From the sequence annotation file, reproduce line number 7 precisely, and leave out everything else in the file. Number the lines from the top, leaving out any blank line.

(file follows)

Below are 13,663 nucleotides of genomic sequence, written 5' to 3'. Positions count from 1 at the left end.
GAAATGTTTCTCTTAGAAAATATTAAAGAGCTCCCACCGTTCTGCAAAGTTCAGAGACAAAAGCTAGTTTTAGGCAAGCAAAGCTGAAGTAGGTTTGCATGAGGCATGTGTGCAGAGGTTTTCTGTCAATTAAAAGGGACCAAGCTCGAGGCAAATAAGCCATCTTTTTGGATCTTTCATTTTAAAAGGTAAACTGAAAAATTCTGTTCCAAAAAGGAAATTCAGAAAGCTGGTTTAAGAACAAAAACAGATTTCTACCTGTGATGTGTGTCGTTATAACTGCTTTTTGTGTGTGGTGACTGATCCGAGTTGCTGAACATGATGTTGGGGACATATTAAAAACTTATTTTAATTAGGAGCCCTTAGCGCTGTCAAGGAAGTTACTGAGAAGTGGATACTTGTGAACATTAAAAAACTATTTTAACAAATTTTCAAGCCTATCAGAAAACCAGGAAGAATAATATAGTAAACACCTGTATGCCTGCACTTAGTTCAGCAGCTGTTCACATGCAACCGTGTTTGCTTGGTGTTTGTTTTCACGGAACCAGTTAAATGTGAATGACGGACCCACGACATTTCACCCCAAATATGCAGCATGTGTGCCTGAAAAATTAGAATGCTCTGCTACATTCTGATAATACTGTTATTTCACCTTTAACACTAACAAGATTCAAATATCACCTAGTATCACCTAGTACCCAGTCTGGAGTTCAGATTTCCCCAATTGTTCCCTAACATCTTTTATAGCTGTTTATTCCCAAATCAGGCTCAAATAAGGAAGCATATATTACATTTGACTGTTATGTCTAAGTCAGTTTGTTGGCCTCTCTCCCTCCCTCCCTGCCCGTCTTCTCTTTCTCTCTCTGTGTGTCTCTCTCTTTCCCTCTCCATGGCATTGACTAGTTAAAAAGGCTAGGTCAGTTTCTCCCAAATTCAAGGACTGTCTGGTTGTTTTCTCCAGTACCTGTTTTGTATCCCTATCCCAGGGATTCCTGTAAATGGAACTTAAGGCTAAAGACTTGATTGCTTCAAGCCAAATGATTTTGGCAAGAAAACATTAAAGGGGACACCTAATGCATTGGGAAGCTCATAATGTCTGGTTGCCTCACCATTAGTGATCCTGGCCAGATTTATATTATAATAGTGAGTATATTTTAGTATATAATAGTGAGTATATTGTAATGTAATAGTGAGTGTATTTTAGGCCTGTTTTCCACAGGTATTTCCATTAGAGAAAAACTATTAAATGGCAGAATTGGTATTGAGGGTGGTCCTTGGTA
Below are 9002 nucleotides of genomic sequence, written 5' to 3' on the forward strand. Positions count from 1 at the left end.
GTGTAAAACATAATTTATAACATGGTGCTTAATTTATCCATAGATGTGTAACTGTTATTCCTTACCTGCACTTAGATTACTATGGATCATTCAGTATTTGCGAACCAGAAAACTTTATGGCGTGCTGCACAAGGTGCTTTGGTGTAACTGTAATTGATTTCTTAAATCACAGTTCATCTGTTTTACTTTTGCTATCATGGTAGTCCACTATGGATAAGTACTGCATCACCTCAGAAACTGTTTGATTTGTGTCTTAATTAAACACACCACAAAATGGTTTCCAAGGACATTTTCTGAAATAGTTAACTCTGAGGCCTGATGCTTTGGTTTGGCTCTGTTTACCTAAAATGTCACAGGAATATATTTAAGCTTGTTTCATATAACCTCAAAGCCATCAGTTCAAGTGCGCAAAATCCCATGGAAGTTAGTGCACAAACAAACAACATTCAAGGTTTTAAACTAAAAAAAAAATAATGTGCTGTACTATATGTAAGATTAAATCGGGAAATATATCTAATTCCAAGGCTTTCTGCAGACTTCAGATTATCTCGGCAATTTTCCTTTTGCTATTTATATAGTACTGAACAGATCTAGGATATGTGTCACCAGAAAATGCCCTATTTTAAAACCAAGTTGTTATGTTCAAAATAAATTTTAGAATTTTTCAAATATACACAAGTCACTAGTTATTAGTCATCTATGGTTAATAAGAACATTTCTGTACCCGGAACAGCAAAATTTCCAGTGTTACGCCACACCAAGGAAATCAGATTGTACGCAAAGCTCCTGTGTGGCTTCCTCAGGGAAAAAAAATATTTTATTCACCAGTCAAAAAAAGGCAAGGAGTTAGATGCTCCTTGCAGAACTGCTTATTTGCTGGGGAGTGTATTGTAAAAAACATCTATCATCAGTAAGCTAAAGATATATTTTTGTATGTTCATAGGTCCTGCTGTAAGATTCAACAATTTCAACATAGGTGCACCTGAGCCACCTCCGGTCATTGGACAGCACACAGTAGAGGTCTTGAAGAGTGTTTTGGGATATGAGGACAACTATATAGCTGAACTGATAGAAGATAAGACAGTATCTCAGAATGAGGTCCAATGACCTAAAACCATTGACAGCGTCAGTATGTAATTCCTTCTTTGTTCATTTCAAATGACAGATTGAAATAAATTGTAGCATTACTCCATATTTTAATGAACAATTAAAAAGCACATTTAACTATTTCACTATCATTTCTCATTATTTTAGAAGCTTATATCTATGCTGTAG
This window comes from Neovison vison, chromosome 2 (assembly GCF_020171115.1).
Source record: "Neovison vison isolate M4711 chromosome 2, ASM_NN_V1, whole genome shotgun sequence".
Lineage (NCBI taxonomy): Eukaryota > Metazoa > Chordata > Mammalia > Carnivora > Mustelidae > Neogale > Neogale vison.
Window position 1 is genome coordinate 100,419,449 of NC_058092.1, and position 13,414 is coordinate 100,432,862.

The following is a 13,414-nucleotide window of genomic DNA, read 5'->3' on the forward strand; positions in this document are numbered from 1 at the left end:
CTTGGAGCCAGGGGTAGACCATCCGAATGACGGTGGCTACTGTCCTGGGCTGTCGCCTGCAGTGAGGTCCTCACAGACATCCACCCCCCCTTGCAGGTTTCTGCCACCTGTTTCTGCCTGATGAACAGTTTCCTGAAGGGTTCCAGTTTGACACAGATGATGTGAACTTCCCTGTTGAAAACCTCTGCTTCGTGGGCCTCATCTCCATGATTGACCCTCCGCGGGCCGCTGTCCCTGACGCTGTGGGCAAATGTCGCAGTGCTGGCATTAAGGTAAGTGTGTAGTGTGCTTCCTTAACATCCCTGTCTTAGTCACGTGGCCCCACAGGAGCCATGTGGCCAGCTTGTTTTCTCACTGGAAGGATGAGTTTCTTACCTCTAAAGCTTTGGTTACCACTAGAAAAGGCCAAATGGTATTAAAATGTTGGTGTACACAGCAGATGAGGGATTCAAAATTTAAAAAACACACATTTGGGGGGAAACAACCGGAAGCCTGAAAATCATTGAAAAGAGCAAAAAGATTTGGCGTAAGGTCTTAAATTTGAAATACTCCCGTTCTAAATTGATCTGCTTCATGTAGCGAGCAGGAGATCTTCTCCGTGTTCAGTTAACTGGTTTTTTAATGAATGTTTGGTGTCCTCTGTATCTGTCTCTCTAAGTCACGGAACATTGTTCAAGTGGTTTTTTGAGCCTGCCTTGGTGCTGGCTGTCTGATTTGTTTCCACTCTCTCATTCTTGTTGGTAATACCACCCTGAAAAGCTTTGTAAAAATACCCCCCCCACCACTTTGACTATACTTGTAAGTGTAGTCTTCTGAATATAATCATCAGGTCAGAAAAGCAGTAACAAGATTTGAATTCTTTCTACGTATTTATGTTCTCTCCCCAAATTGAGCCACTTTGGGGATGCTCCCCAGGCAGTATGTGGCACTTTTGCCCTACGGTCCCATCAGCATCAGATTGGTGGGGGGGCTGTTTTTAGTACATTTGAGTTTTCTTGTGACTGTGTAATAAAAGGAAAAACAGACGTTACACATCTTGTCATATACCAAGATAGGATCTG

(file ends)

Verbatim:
Lineage (NCBI taxonomy): Eukaryota > Metazoa > Chordata > Mammalia > Carnivora > Mustelidae > Neogale > Neogale vison.